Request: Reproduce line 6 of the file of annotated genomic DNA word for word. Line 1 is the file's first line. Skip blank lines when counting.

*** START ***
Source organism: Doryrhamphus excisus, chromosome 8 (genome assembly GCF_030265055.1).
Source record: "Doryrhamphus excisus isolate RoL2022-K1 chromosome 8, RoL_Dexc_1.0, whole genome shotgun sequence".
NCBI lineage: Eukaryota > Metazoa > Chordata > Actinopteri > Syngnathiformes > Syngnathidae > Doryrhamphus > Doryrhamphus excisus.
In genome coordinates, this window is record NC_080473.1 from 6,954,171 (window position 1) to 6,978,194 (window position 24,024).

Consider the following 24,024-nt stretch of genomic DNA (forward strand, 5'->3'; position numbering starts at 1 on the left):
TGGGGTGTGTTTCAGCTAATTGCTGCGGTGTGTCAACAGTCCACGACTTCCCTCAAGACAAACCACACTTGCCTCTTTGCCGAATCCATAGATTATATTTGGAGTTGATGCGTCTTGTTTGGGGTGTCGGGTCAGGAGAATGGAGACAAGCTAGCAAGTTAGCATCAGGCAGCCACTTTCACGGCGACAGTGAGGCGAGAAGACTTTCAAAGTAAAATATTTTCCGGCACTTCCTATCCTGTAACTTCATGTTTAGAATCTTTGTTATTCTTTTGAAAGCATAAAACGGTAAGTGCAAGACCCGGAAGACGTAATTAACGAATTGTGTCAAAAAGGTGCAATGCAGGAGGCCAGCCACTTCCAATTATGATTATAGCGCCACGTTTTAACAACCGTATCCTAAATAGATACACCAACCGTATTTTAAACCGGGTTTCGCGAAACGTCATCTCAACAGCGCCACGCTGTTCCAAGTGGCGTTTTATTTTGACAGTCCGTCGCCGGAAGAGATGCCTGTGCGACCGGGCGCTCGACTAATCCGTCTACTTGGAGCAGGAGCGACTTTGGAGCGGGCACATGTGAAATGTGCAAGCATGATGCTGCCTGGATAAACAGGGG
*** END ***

TGGGGTGTGTTTCAGCTAATTGCTGCGGTGTGTCAACAGTCCACGACTTCCCTCAAGACAAACCACACTTGCCTCTTTGCCGAATCCATAGATTATATTTGGAGTTGATGCGTCTTGTTTGGGGTGTCGGGTCAGGAGAATGGAGACAAGCTAGCAAGTTAGCATCAGGCAGCCACTTTCACGGCGACAGTGAGGCGAGAAGACTTTCAAAGTAAAATATTTTCCGGCACTTCCTATCCTGTAACTTCATGTTTAGAATCTTTGTTATTCTTTTGAAAGCATAAAACGGTAAGTGCAAGACCCGGAAGACGTAATTAACGAATTGTGTCAAAAAGGTGCAATGCAGGAGGCCAGCCACTTCCAATTATGATTATAGCGCCACGTTTTAACAACCGTATCCTAAATAGATACACCAACCGTATTTTAAACCGGGTTTCGCGAAACGTCATCTCAACAGCGCCACGCTGTTCCAAGTGGCGTTTTATTTTGACAGTCCGTCGCCGGAAGAGATGCCTGTGCGACCGGGCGCTCGACTAATCCGTCTACTTGGAGCAGGAGCGACTTTGGAGCGGGCACATGTGAAATGTGCAAGCATGATGCTGCCTGGATAAACAGGGG